Banking app stores include enterprise, private, hybrid and public banking app stores that support:
1. App discovery: Enabling users to find the apps they want and need through search, categorisation, past behavior and other methods.
2. App downloads: Enabling users to download an app they want.
3. App ratings and feedback: Enabling users to provide ratings and comments on apps.
4. Idea posting: Enabling users to post an idea for an app and interact with developers.
5. Recommendation engine: Recommendations for other apps a user might want based on their past behavior or role.
4.4 App Performance Monitoring
App performance monitoring tracks the execution of software algorithms that constitute an app, measures and reports, determines whether the app executes successfully, records the latencies associated with execution step sequences and determines why an app
fails to execute successfully or at expected levels.
1. End-user experience monitoring: The capture of data about how end-to-end app availability, latency, execution correctness and quality appear to the end user.
2. App topology discovery and visualisation: The discovery of the software and hardware infrastructure components involved in app execution, and the array of possible paths across which these components communicate to deliver the application.
3. User-defined transaction profiling: The tracing of user-grouped events, which comprise a transaction as they occur within the application as they interact with components discovered in the second dimension (application topology discovery
and visualisation). This is generated in response to a user's request to the app.
4. App component deep dive: The fine-grained monitoring of resources consumed by, and events occurring within, the components discovered in the app topology discovery and visualisation dimension. This may include server-side components and
client-side devices and interfaces.
5. IT operations analytics: The combination or usage of techniques, including complex operations event processing, statistical pattern discovery and recognition, unstructured text indexing, search and inference, topological analysis, and multidimensional
database search and analysis to discover meaningful and actionable patterns in the typically large datasets generated by the first dimensions presented here.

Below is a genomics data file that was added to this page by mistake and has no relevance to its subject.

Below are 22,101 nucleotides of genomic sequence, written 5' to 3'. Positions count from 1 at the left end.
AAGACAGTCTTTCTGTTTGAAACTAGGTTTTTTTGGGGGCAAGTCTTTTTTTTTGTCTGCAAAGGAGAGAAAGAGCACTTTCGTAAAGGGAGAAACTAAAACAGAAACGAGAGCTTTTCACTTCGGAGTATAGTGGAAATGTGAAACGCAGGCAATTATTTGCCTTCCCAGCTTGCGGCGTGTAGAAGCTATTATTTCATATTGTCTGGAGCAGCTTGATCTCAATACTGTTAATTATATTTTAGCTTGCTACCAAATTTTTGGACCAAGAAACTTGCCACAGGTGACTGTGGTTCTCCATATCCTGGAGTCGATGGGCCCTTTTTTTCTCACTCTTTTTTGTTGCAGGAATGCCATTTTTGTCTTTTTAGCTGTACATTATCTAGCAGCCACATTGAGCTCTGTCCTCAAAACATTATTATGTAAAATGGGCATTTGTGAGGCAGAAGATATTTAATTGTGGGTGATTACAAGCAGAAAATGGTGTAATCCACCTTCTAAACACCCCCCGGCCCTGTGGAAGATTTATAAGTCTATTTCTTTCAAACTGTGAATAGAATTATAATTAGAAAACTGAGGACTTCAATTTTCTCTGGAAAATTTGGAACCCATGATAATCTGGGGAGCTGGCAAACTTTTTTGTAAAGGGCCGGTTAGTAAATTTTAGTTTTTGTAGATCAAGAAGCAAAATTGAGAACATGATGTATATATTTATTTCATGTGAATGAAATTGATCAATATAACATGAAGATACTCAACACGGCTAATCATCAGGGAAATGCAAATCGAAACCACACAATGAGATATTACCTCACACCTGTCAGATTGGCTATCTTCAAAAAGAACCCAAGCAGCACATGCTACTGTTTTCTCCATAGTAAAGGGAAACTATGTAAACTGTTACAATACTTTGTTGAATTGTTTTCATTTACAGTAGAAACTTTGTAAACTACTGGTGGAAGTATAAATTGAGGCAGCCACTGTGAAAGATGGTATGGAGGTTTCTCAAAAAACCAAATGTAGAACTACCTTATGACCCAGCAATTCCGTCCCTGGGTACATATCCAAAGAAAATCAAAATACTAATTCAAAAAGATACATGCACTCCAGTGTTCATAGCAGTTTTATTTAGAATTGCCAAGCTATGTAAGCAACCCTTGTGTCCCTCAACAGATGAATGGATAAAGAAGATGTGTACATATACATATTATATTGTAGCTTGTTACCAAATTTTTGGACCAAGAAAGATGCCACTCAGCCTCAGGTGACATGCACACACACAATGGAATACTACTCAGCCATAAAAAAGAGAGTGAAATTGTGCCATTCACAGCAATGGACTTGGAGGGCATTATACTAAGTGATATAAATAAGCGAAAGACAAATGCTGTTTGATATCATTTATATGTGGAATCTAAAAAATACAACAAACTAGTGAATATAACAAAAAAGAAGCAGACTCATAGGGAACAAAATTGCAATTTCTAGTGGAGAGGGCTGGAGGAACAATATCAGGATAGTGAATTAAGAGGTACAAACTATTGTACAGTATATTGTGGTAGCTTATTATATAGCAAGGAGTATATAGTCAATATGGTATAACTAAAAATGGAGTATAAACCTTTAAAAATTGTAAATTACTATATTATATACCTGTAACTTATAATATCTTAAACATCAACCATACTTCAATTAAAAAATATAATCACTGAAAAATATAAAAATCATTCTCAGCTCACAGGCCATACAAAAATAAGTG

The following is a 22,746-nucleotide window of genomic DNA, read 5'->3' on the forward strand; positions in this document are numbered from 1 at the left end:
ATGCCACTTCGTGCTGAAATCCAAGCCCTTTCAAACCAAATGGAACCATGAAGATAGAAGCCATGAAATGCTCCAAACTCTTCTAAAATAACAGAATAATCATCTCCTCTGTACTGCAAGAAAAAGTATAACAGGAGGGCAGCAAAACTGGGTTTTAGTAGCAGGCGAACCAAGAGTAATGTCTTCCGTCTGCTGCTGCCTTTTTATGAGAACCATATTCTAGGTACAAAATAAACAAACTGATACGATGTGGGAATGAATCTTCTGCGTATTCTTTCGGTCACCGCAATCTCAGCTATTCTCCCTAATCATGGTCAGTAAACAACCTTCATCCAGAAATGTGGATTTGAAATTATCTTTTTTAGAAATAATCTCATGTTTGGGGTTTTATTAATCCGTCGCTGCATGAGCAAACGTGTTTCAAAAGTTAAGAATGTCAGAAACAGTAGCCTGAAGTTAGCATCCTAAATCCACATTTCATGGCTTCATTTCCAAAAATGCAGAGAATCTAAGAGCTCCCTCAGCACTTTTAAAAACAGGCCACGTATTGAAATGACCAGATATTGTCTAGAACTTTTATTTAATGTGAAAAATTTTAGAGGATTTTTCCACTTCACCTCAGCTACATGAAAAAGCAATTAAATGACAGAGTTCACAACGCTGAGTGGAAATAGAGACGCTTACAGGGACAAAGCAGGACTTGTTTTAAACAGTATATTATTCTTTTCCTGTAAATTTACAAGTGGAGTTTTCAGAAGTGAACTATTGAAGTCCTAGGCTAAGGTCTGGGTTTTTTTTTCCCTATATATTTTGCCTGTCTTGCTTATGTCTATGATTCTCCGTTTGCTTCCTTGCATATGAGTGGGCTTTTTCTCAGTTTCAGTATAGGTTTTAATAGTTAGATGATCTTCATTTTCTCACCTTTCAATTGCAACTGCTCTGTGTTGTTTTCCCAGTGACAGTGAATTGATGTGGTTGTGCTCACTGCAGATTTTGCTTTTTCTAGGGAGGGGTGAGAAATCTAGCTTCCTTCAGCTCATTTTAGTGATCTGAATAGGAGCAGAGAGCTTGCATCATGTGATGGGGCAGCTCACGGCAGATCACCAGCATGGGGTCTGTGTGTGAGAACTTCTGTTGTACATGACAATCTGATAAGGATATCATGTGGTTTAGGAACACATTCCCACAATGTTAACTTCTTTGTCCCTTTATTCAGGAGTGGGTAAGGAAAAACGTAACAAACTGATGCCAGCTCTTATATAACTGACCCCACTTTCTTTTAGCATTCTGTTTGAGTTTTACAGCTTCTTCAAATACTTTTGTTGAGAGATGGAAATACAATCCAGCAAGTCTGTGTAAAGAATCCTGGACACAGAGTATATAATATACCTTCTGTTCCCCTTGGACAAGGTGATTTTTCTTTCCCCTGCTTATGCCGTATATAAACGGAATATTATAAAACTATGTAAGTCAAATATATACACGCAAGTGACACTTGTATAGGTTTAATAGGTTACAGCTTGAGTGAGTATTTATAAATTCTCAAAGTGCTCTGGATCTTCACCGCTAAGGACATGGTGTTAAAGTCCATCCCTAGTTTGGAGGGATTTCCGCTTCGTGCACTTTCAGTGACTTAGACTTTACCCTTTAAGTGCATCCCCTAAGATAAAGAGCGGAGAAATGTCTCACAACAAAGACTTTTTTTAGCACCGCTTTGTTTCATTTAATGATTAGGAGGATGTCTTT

4.5 Banking Apps
A banking app is a software packaging construct where value is derived from how purposeful it is for users. The more narrowly focused an app is on doing one thing well, the more valuable it's deemed to be. This contrasts with the traditional application
packaging construct where value is tied to capabilities — the more things it does, the better it is perceived to be. A few examples of narrowly focused banking apps that create new value using digital assets includes photo-generated savings goals, transaction
pre-staging, digital property inventory and digital banking advisors. Banking apps categories include Web, mobile, social, TV and others.
The gateway layer serves as a control plane. It is largely composed of application services governance including:
1. Virtualisation: Decouple the control plane (e.g., the gateway) from the physical plane (e.g., services)
2. Integration: Enable integration with/access to internal services/APIs
3. Transformation: Convert data from one type to another without modifying the meaning of the data
4. Composition: Integrate multiple, diverse sources of data and application logic
5. Orchestration: Coordinate, combine and arrange multiple services/APIs
6. Security: Communicate securely, reliably and flexibly (see API Management section)
7. Monitoring: Monitor API usage and performance for threat detection, quality of service and business management
8. Routing: Ensure the correct version of a service is invoked by the correct API
9. Optimisation: Manage different API constituencies through usage throttling, developer consumption quotas and traffic prioritisation
10. Load balancing: Intelligent traffic routing to the most available resource that is hosting a particular kind of service
4.7 Services / APIs
Services are anything with an API. Services implement a specific capability, are a shared resource and may run anywhere (on-premises, cloud, external). A few examples include UX coordinators, orchestrations, task processors, event monitors, analytic engines,
infrastructure services and sources. APIs (and apps that use them) are essentially a new channel to reach users.
4.8 Application Services Governance
The design, implementation, publication, operation, maintenance and retirement of APIs and services need to be governed and managed carefully, which is what "application services governance" does.
4.8.1 API Management
API management capabilities enable the successful delivery, promotion, operation, measurement and continuous improvement of APIs. Some of the API management aspects are:
- Enabling developers.
- Authentication & Authorisation
- Threat detection - Data privacy capabilities that act in unison with authentication and authorisation
- Traffic management - Managing different API constituencies through usage throttling, developer consumption quotas and traffic prioritisation
- Service routing & orchestration